Yet I keep wanting to go back.

There are no life birds for me there. As a birder, you can understand the equation necessary between limited travel funds and the possibility of life birds added to one’s list.

Birds are not really why I go.

There’s some other appeal in the homespun spirit of the New River Birding and Nature Festival that draws me back late each Spring. It’s run in such a way that it does end up feeling like summer camp for birders, as Bill Thompson says about it. It’s funny to me now to remember a similar feeling before I ever even went to this festival for the first time.

The field trip groups are kept wonderfully small; intimate, even, compared with most popular birding festivals. The trip leaders, besides being experts, are personable and enthusiastic and actually learn your name. Profits from the festival benefit local schools.

These are important things in my book.

This is the perfect festival for The Flock, too. They spread each of us out among the daily field trips – probably so that no one group will be subjected to the bunch of us together – and give us the chance to spend evenings together at dinner and the presentation. Then they secret us away for the night in a farmhouse in the middle of some marsh where no one can hear our silly antics.

; )

I’ve made lifelong friends there. I’ve seen gorgeous birds and beautiful sights shrouded in mist. There are hillsides drenched in wildflowers. There’s biscuits and strawberry jam at every breakfast. A porch swing and Susan.

Is there any wonder why I go back?

There’s still a couple openings for this year’s festival… join us! If not this year, do put it on your list for someday soon.

Cape May lineup

Are you in?

So far there’s just Susan, Delia and me.

(pout)

That’s a very small Flock.

BT3 is speaking on Saturday night.

There’s the Hawkwatch and the Seawatch at Avalon.

Heck… there’s Sandy Hook on the way from the airport.

The Fall Weekend at Cape May isn’t anything like the New River Festival or Potholes and Prairies, but this isn’t West Virginia or North Dakota. What NJ might lack in charm or hospitality, it makes up for in birds.

; )

And high prices, I know.

Don’t let the registration fees dissuade you. Come for a day or an afternoon, even.

We’re making it more affordable this year by staying together in some ramshackle hotel and only paying for a day’s worth of programs. We’ll spend the rest of the weekend wandering on our own, making up bird ID’s and laughing together.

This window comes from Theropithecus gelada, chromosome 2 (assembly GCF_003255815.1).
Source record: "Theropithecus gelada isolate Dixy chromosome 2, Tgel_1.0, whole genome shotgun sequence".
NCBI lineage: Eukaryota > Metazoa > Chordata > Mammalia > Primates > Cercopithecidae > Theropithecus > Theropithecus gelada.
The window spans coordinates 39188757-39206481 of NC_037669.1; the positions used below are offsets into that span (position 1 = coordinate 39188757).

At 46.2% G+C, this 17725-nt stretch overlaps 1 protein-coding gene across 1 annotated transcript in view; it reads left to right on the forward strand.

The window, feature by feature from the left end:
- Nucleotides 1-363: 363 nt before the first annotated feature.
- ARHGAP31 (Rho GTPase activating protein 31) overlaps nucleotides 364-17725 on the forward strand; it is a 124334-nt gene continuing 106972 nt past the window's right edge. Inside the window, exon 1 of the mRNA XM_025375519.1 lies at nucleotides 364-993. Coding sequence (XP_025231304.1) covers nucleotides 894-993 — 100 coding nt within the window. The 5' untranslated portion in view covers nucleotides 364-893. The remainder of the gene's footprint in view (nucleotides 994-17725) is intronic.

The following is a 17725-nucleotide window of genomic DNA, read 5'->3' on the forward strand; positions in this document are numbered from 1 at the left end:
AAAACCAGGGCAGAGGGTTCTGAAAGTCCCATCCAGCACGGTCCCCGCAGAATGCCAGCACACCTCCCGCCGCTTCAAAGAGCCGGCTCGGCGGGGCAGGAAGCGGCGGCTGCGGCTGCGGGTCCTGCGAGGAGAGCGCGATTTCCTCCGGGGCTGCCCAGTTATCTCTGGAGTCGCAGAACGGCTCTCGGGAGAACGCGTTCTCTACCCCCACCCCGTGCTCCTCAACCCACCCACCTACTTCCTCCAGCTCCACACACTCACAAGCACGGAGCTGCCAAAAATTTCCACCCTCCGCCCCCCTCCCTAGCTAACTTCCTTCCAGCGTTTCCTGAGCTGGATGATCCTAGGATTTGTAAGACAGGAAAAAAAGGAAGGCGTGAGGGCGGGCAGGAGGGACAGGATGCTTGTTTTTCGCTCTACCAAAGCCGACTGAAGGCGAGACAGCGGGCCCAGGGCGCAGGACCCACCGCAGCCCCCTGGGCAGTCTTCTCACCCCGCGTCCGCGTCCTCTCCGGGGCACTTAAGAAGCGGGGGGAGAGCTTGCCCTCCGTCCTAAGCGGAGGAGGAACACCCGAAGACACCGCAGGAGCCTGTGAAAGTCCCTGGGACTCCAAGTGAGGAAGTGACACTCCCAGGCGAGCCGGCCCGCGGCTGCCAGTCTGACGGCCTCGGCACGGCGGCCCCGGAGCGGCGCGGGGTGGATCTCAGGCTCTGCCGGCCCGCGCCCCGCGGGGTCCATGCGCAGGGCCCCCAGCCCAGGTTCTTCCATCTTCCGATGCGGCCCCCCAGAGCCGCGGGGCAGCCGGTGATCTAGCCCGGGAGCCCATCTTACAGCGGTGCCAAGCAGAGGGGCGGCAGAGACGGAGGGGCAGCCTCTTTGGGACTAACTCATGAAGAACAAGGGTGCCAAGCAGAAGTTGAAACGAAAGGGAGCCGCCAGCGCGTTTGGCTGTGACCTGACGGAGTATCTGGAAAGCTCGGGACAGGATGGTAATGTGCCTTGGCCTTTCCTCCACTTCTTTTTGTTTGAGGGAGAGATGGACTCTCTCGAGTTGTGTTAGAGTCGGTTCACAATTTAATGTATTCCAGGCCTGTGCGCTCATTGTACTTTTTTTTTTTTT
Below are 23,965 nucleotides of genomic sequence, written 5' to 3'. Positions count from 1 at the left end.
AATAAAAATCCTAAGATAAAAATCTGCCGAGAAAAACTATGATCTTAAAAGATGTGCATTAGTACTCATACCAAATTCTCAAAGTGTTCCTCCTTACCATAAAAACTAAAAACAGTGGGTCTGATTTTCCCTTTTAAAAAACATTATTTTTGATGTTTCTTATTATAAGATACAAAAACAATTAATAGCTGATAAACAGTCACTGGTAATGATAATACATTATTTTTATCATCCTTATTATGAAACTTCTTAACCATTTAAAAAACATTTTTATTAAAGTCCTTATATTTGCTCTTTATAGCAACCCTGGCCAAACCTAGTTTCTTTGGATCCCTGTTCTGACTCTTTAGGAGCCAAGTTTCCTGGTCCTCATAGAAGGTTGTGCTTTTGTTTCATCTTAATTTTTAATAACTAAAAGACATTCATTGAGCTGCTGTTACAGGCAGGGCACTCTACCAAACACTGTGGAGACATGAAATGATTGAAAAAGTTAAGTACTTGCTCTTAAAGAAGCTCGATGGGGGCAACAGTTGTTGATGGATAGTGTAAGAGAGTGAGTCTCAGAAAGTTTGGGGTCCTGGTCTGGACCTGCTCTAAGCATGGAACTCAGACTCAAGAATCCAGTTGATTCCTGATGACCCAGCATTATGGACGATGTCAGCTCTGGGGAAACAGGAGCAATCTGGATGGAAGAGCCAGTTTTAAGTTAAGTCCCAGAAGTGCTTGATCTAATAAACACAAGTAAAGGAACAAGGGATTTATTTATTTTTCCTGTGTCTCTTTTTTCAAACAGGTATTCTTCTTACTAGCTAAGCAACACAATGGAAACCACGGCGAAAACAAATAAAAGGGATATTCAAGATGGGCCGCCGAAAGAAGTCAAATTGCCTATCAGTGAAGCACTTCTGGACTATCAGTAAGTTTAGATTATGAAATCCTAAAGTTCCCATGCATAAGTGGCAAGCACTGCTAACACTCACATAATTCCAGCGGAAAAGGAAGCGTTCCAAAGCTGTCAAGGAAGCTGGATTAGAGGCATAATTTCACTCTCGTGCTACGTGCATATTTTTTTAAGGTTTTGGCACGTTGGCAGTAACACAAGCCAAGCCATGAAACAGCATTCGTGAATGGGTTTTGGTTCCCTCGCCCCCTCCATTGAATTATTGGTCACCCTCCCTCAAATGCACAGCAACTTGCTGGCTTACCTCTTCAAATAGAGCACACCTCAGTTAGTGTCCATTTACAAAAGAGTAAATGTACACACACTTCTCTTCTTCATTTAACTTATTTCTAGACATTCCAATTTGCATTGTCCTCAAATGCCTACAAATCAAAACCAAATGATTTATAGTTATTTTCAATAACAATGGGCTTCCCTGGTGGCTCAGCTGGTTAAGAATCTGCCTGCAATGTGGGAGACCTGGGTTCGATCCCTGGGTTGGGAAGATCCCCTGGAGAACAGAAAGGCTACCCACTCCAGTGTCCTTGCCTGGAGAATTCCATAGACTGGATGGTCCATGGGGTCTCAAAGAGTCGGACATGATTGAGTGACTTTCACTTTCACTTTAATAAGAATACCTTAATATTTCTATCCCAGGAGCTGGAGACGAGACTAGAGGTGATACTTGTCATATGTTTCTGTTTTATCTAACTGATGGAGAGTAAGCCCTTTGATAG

Sounds fun, no?

It’s Cape May… THE birding destination. You know it’s on your list for “someday”… why not make it this year?

The Flock would love to have you join us.

Side of the road

You wait in the car on the side of the road
Lemme go and stand awhile
I wanna know you’re there, but I wanna be alone
If only for a minute or two
I wanna see what it feels like to be without you

I wanna know the touch of my own skin
Against the sun, against the wind
If I stray away too far from you, don’t go and try to find me
It doesn’t mean I don’t love you, it doesn’t mean I won’t come back and stay beside you

It only means I need a little time
To follow that unbroken line
To a place where the wild things grow
To a place where I used to always go

If only for a minute or two
I wanna see what it feels like to be without you
I wanna know the touch of my own skin
Against the sun, against the wind.

A thousand miles there and back to spend a day with friends, old and new, gathered for the New River Birding and Nature Festival might seem crazy to some…

In fact, probably it was crazy to do, but the singing birds, the people, the chance to wander alone looking for wildflowers in those riotously rich West Virginia mountains … it’s all kinda irresistible to me.

– – – – – – – – – – –

Lyrics from “Side of the Road” by Lucinda Williams.

– – – – – – – – – – –

Photos:

(1) Windflower (Anemone sp.) Among my favorite wildflowers, Anemones are heartbreakingly beautiful and delicate

(2) Showy Orchis (Orchis spectabilis) I dragged Jim McCormac out in the near dark yesterday to show me where to find this beauty

(3) A giddy me photographing blooming May-Apples

(4) May Apple flower (Podophyllum peltatum) The parasol-like foliage of May-Apples is cool enough, but the flowers are especially lovely; more so cause you have to lie with your face in the dirt to photograph them where they hide beneath the leaves

😉

(5) Fire Pink (Silene virginica) So named not because of their color, obviously, but because of the scissor-like notches on the petals… thanks Susan!

Fire Pink and silly me photos by MevetS.